There is a very strong sentiment among Apple (NASDAQ:AAPL) investors that the stock is undervalued because the P/E ratio is lower than that of other companies in the tech industry, which is understandable. In a negotiated transaction of Apple shares, a very strong case can be made that the P/E multiple should be 23, the average P/E of the S&P 500, which would value Apple at $810 per share. If the price continues to rise at the current pace of 70% in 12 months, it will be $990 by March 2013. Using trailing earnings, the P/E ratio would be about 28, which would still be reasonable given its current growth and strong balance sheet.
But let us take one step back and review how P/Es and stock prices really work, absent a negotiated sale. P/Es are simply the end-product of Share Price divided by Earnings Per Share (annualized). The price is actually set by the operation of market forces of supply and demand. So while a P/E of 20 or 30 may be reasonable, investors will only pay what they believe is a fair price given their expectations of the company's returns, and the risk associated with those returns. In the meantime, long term investors can hold on to their shares while they appreciate in value and the E/P approaches the mean, or not; all that matters to the investor is that the price keeps going up, especially with $0 dividends. For short term and intermediate term traders, E/P multiples have very little to no significance.
The other problem with using P/Es for valuation purposes is that there has to be an appropriate benchmark to compare the ratio against. There is currently no company with the same performance and operational metrics as Apple to compare it against. But if we take the P/Es of other technology companies like Dell (NASDAQ:DELL): 9, Hewlet Packard (NYSE:HPQ): 9 and Microsoft (NASDAQ:MSFT): 12, then Apple already appears to be priced at a premium.
This highlights the limitation of P/Es for valuation purposes; because the selection of an appropriate benchmark involves an element of subjectivity, whatever P/E is ultimately used will only arrive at an estimate of fair value. For all intends and purposes there is simply no better measure of fair value than the current market price.
As long the price of Apple shares keeps rising faster than its earnings growth, a much higher P/E is possible, unless Apple starts missing earnings estimates. A collapse in earnings will cause the P/E to spike in an instant, even as the share price falls. That is unimaginable at the moment but there is no telling how deep a correction Apple might experience in such a scenario.
Also, P/E ratios for growth oriented companies are always in flux and usually do increase when earnings fall. Amazon (NASDAQ:AMZN) is a case in point which has fallen from a 52-week high of $246 to $184 while the P/E ratio has actually risen from 113 to 134. The P/E indicates Amazon is getting more and more OVER-valued, yet the price found support at $170. A higher than expected earnings figure will most probably cause the P/E to go down before investors bid the shares higher. Increasing the denominator, EPS, without a corresponding increase in the numerator, Share Price, results in a falling P/E ratio.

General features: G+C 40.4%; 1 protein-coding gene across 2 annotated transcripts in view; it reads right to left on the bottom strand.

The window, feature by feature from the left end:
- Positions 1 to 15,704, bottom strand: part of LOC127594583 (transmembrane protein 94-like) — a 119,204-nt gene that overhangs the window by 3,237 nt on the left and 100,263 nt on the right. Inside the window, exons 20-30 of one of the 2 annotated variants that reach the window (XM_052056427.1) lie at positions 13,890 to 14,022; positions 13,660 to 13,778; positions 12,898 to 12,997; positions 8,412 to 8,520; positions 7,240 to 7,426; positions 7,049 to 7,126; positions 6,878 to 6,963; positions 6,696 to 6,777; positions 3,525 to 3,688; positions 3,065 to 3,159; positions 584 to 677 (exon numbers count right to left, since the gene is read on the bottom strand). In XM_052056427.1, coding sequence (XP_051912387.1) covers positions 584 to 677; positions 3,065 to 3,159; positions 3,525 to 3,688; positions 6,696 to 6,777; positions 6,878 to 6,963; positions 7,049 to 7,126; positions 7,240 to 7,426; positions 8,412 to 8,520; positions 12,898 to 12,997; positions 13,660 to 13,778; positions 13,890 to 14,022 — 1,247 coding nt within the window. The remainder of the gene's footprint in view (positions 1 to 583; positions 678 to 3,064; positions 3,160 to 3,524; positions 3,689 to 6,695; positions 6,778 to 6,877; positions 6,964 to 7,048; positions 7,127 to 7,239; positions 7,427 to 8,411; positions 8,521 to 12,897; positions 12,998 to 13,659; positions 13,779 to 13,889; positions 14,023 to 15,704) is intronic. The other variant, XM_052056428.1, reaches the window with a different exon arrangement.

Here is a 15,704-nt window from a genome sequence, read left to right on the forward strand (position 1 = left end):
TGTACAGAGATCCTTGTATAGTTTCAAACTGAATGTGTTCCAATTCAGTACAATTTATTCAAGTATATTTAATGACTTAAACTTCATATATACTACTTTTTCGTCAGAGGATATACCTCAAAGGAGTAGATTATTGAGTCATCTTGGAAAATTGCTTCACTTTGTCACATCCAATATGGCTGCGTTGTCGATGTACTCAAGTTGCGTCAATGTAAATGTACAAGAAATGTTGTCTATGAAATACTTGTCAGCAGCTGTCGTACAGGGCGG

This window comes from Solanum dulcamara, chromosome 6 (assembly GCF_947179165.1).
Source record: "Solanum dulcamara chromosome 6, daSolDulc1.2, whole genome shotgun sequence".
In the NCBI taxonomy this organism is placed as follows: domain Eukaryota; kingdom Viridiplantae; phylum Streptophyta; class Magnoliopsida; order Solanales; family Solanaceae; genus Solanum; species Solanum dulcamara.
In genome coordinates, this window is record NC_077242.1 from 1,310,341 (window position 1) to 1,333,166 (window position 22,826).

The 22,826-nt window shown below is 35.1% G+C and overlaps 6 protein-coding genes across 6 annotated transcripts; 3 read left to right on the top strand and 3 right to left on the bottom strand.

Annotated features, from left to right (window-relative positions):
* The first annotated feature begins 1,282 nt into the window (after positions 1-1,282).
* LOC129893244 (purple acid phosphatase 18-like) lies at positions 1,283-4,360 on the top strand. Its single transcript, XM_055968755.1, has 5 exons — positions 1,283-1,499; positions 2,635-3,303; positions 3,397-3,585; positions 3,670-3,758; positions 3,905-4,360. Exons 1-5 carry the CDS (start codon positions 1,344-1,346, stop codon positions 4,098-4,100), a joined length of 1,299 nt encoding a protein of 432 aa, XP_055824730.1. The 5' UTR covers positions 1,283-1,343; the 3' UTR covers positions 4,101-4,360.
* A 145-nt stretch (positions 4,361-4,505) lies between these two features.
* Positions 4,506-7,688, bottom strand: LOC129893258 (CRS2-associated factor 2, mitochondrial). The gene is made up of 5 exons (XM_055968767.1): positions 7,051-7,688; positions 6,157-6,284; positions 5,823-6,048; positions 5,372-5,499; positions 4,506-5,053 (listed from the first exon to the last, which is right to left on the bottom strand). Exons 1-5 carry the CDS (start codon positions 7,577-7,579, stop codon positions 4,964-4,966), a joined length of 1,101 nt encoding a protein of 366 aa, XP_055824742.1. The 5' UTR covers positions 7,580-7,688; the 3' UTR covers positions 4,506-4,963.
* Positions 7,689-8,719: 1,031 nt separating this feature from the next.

A rising P/E ratio does not necessarily translate into a higher valuation. In fact, the P/E ratio tends to decrease as a company matures, and as its valuation peaks.
While the P/E is a good measure for assessing whether or not a stock is more expensive relative to other stocks and investment options, it should be used with caution when assessing absolute valuations. I dug up some information from the archives on ycharts.com and found this: The highest P/E ratio in recent records for AAPL was 286 in December 2002 when the stock was trading at $8 a share. The average P/E ratio for the S&P 500 at that date was 32. Based on the P/E, Apple was way over-valued at less than $10. Now fast forward 10 years... With the benefit of hindsight, Apple was dirt cheap then. P/E ratios are just not the be-all and end-all of stock valuation. Share prices are not a product of some perceived reasonable P/E.
In conclusion, the investor must realize the limitation of the P/E in determining absolute valuations. And for purposes of assessing relative valuation, it still must be used with caution. A lot of factors have to be considered in selecting among alternative investments, including growth forecasts and how long that can be sustained, the competitive landscape, and product mix. In fact Apple does acknowledge significant risks to the business in its annual reports. It would be unwise for the investor not to.
I would not recommend anyone short Apple for I think it is headed up in the foreseeable quarters, but as a trader I would seek a more optimal entry price of say 10% below its all time high of $600. Any investor who strongly believes Apple is undervalued because of the P/E reading should also consider that there are risks that may result in earnings coming short of expectations. For those clamoring that the market is undervaluing Apple, take this as an opportunity to accumulate Apple shares. The investor will probably be rewarded, regardless of where the P/E ratio goes from here.